And thanks once again for dropping by! Do YOU have any other favourite loves or hates in end-of-the-world fiction? It’s a hot topic here in Christchurch, what with the earthquakes, and now huge snowstorms.

  6. Adam Baker 19 August 2011 / 6:19 pm

    Hi, folks. ‘Outpost’ is written in a choppy, thriller-ish style. I appreciate it’s not everyone’s cup of tea.

    Book recommends?
    If you want to try something a little unusual, might I suggest ‘A Journal of the Plague Year’ by Daniel Defoe (the ‘Robinson Crusoe’ guy). It’s a story of a man travelling through plague-stricken London in search of his wife. He observes the unfolding chaos. In that sense it is a direct precursor of found-footage disaster movies like Cloverfield. The book is nominally fiction, but was written in 1722 when the The Great Plague of London was still within living memory. Most people treat it as legitimate oral history, and a lot of the images we associate with the Black Death (infected people digging their own graves and pulling soil down on themselves) are taken from Defoe’s account.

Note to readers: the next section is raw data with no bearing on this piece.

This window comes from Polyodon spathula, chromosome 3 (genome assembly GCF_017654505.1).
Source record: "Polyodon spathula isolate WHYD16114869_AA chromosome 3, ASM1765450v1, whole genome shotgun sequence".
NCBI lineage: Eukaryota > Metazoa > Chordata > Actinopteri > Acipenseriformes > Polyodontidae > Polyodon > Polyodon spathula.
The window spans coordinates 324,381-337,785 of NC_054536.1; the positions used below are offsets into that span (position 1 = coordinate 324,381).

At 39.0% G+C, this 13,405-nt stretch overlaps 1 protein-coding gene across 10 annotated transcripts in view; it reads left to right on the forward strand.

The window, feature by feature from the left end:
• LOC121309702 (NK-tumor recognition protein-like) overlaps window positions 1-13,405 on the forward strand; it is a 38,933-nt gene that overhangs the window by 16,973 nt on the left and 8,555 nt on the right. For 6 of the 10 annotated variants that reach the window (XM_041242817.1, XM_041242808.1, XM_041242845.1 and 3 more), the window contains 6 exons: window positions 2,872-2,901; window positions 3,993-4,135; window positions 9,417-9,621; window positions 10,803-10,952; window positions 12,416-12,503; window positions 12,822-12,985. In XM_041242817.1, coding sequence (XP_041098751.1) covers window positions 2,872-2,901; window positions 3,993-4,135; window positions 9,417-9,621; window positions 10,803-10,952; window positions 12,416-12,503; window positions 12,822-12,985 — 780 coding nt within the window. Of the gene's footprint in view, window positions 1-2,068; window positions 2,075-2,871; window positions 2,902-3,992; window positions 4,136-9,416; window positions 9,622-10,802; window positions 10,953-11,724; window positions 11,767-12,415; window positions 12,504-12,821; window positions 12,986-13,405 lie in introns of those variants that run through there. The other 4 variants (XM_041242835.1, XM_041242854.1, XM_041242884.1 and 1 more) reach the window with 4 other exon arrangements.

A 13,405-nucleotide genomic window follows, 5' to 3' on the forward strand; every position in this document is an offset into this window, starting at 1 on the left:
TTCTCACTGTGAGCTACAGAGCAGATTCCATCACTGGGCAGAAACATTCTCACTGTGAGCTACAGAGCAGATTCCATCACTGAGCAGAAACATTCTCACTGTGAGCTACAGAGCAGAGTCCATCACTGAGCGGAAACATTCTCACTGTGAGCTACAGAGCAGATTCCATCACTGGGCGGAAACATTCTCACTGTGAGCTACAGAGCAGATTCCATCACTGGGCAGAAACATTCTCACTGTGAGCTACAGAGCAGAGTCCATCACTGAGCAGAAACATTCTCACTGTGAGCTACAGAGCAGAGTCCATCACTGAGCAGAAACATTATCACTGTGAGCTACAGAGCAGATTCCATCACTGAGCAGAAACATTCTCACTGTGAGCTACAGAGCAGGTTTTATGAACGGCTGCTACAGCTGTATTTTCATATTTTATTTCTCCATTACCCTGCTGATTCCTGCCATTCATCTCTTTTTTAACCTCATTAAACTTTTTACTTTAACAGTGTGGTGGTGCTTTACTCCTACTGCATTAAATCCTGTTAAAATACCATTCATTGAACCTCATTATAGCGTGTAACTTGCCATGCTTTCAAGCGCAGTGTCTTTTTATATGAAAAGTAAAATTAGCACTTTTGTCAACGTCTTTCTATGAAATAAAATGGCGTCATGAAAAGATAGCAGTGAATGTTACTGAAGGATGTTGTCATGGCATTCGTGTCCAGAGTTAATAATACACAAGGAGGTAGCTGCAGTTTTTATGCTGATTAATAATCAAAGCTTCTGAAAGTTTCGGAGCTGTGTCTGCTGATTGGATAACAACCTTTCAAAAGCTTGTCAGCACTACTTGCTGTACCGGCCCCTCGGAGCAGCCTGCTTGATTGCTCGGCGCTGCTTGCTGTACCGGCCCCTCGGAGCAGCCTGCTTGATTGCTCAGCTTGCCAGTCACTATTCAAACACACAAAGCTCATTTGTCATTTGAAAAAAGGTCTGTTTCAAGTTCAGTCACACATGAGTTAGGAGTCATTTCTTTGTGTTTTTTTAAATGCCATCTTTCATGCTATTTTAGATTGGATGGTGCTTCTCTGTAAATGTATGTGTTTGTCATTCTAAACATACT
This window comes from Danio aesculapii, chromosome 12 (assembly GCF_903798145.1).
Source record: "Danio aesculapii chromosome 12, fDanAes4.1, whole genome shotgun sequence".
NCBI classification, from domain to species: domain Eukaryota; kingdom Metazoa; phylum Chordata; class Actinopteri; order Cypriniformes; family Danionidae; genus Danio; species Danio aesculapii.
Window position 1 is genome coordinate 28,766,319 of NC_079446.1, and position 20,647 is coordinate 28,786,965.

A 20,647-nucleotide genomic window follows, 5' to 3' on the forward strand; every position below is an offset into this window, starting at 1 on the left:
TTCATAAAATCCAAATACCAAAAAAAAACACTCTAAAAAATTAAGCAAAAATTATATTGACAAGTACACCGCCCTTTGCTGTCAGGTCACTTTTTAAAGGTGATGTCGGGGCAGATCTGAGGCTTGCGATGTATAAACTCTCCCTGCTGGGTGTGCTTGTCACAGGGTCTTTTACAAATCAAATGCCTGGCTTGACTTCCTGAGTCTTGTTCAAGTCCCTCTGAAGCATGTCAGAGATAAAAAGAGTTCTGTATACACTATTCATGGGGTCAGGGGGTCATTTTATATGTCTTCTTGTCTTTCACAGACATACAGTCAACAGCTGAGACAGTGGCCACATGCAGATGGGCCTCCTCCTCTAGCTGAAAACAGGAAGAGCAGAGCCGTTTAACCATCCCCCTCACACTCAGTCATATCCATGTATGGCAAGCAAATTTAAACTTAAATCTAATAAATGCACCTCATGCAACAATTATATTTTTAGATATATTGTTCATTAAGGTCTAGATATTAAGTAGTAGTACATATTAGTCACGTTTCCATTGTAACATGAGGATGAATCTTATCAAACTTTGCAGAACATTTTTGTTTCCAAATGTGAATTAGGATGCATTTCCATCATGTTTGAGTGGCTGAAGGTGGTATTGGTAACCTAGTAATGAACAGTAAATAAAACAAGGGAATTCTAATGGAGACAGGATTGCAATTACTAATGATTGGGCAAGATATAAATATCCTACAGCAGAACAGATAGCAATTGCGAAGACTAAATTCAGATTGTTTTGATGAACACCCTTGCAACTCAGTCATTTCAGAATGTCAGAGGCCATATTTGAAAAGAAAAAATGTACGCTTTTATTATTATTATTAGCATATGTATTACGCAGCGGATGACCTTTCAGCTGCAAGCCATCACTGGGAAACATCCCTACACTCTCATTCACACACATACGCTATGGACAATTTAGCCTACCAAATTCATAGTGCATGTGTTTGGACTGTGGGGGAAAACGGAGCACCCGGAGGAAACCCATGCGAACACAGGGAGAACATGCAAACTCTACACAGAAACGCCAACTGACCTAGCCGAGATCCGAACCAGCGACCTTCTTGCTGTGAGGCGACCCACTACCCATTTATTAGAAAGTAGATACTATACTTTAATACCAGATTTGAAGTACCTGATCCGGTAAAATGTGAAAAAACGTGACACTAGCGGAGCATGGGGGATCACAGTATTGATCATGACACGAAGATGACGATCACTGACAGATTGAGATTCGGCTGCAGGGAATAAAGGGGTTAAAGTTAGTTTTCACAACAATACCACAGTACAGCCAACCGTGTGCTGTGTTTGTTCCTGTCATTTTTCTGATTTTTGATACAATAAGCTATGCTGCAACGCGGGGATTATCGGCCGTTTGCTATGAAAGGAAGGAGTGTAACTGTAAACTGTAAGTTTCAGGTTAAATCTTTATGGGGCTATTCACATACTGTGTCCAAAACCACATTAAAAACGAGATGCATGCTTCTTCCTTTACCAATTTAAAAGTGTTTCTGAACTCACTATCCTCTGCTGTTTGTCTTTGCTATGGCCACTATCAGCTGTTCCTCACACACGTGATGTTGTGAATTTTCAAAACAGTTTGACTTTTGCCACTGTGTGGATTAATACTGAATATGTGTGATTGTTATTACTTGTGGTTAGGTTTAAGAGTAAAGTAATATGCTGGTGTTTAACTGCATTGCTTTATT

A couple of other books have caught my eye. I haven’t read them yet, but they seem interesting.

    ‘Pontypool Changes Everything’ by Tony Burgess. An experimental zombie novel, apparently. Might be tough going, but I liked the movie, particularly the idea of a toxic virus delivered by language rather than blood.

    ‘A Paradise Built in Hell: The Extraordinary Communities That Arise in Disaster’ by Rebecca Solnit. Non fiction.
    This is the Amazon blurb:
    ‘The most startling thing about disasters, according to award-winning author Rebecca Solnit, is not merely that so many people rise to the occasion, but that they do so with joy. That joy reveals an ordinarily unmet yearning for community, purposefulness, and meaningful work that disaster often provides. A Paradise Built in Hell is an investigation of the moments of altruism, resourcefulness, and generosity that arise amid disaster’s grief and disruption and considers their implications for everyday life. It points to a new vision of what society could become-one that is less authoritarian and fearful, more collaborative and local.’